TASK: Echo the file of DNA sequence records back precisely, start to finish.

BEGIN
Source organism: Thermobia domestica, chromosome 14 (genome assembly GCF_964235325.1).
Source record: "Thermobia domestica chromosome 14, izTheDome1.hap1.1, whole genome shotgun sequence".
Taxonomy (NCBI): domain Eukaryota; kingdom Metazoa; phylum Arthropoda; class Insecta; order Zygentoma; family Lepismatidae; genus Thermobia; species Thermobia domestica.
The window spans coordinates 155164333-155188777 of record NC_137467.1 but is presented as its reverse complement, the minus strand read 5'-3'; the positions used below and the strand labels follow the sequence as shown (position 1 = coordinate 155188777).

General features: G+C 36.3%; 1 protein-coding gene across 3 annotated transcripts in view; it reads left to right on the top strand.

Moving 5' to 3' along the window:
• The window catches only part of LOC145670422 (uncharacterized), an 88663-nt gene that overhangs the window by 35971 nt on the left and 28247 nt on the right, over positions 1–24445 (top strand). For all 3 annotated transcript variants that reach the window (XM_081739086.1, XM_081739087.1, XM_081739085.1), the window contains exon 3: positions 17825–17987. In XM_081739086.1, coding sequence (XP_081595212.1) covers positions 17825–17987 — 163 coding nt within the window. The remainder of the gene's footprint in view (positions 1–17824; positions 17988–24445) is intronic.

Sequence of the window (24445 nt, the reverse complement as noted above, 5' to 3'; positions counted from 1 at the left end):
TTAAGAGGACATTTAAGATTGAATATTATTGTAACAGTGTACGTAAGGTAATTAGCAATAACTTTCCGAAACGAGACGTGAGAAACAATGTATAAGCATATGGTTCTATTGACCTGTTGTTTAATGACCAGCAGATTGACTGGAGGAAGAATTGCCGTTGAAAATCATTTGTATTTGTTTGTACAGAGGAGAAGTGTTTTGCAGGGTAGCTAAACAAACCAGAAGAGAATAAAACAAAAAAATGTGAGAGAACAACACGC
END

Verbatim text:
Source organism: Thermobia domestica, chromosome 14 (genome assembly GCF_964235325.1).
Source record: "Thermobia domestica chromosome 14, izTheDome1.hap1.1, whole genome shotgun sequence".
Taxonomy (NCBI): domain Eukaryota; kingdom Metazoa; phylum Arthropoda; class Insecta; order Zygentoma; family Lepismatidae; genus Thermobia; species Thermobia domestica.
The window spans coordinates 155164333-155188777 of record NC_137467.1 but is presented as its reverse complement, the minus strand read 5'-3'; the positions used below and the strand labels follow the sequence as shown (position 1 = coordinate 155188777).

General features: G+C 36.3%; 1 protein-coding gene across 3 annotated transcripts in view; it reads left to right on the top strand.

Moving 5' to 3' along the window:
• The window catches only part of LOC145670422 (uncharacterized), an 88663-nt gene that overhangs the window by 35971 nt on the left and 28247 nt on the right, over positions 1–24445 (top strand). For all 3 annotated transcript variants that reach the window (XM_081739086.1, XM_081739087.1, XM_081739085.1), the window contains exon 3: positions 17825–17987. In XM_081739086.1, coding sequence (XP_081595212.1) covers positions 17825–17987 — 163 coding nt within the window. The remainder of the gene's footprint in view (positions 1–17824; positions 17988–24445) is intronic.

Sequence of the window (24445 nt, the reverse complement as noted above, 5' to 3'; positions counted from 1 at the left end):
TTAAGAGGACATTTAAGATTGAATATTATTGTAACAGTGTACGTAAGGTAATTAGCAATAACTTTCCGAAACGAGACGTGAGAAACAATGTATAAGCATATGGTTCTATTGACCTGTTGTTTAATGACCAGCAGATTGACTGGAGGAAGAATTGCCGTTGAAAATCATTTGTATTTGTTTGTACAGAGGAGAAGTGTTTTGCAGGGTAGCTAAACAAACCAGAAGAGAATAAAACAAAAAAATGTGAGAGAACAACACGC